A coroner has criticised a water authority for “gambling” with the lives of 20,000 people by not telling them for more than a fortnight about Britain’s worst mass poisoning.
West Somerset Coroner Michael Rose criticised the South West Water Authority as he gave his verdict on the death of Carole Cross.
Mrs Cross, 59, died in 2004 from a rare disorder usually associated with much older people suffering from Alzheimer’s disease. She had been living in the Camelford area of north Cornwall in July 1988 when the poisoning occurred.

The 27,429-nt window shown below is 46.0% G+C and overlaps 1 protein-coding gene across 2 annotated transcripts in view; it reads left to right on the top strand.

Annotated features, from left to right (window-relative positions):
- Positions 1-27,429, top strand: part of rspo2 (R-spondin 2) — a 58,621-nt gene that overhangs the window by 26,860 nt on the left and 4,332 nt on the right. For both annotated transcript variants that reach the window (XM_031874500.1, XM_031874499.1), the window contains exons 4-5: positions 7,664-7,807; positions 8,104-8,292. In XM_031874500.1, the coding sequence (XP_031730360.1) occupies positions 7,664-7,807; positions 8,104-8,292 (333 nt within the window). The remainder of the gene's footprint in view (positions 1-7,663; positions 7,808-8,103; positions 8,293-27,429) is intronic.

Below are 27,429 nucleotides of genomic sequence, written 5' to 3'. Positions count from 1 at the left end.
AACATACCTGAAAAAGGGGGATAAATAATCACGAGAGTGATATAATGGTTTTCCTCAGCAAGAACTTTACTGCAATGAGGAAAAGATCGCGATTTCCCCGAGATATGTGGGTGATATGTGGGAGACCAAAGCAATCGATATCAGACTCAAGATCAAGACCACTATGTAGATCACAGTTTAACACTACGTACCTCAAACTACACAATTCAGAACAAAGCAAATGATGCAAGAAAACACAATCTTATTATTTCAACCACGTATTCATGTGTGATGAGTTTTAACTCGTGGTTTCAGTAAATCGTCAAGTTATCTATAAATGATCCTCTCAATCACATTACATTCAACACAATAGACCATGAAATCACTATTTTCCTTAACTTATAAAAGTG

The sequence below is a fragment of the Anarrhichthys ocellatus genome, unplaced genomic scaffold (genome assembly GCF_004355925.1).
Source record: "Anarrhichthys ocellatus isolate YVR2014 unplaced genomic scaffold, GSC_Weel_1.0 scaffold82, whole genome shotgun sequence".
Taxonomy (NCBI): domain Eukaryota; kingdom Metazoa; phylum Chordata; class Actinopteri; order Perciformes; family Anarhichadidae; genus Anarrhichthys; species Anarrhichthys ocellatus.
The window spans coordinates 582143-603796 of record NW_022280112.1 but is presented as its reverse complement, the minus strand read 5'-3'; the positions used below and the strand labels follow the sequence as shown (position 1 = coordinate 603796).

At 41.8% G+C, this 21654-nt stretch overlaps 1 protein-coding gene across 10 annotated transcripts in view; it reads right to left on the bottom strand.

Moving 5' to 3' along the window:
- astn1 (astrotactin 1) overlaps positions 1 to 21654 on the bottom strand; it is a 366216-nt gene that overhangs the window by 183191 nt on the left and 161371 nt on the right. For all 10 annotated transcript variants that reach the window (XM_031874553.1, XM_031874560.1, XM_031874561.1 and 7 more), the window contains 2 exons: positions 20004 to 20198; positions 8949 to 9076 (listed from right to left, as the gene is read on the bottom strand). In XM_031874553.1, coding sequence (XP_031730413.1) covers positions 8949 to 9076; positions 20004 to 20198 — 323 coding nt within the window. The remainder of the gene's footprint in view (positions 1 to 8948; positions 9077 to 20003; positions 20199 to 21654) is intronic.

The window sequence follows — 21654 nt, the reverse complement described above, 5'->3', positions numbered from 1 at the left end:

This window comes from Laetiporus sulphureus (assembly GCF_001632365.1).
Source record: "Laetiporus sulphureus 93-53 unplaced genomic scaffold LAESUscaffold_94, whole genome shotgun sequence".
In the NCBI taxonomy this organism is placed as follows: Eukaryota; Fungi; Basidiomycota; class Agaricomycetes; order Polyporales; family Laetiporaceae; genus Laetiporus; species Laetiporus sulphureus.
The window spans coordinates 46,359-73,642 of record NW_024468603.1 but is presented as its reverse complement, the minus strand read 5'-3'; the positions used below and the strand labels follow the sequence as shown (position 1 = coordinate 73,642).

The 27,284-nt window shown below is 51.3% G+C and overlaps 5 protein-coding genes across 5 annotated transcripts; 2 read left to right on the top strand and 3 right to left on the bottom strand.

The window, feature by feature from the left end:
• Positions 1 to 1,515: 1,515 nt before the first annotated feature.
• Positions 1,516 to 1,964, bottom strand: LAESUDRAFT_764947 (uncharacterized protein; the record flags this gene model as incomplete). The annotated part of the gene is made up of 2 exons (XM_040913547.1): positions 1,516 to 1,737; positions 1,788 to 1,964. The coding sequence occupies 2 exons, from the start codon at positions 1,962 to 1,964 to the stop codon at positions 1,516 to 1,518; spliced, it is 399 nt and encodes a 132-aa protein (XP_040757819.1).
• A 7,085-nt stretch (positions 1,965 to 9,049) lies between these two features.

She was one of 20,000 customers affected when a relief lorry driver mistakenly added 20,000 tonnes of aluminium sulphate to the drinking water at the Lowermoor treatment works.
The coroner recorded a lengthy narrative verdict in which he said there was a “very real possibility” that the ingestion of aluminium by Mrs Cross had contributed to her death.
Read More: Water firm rapped over ‘poisoning’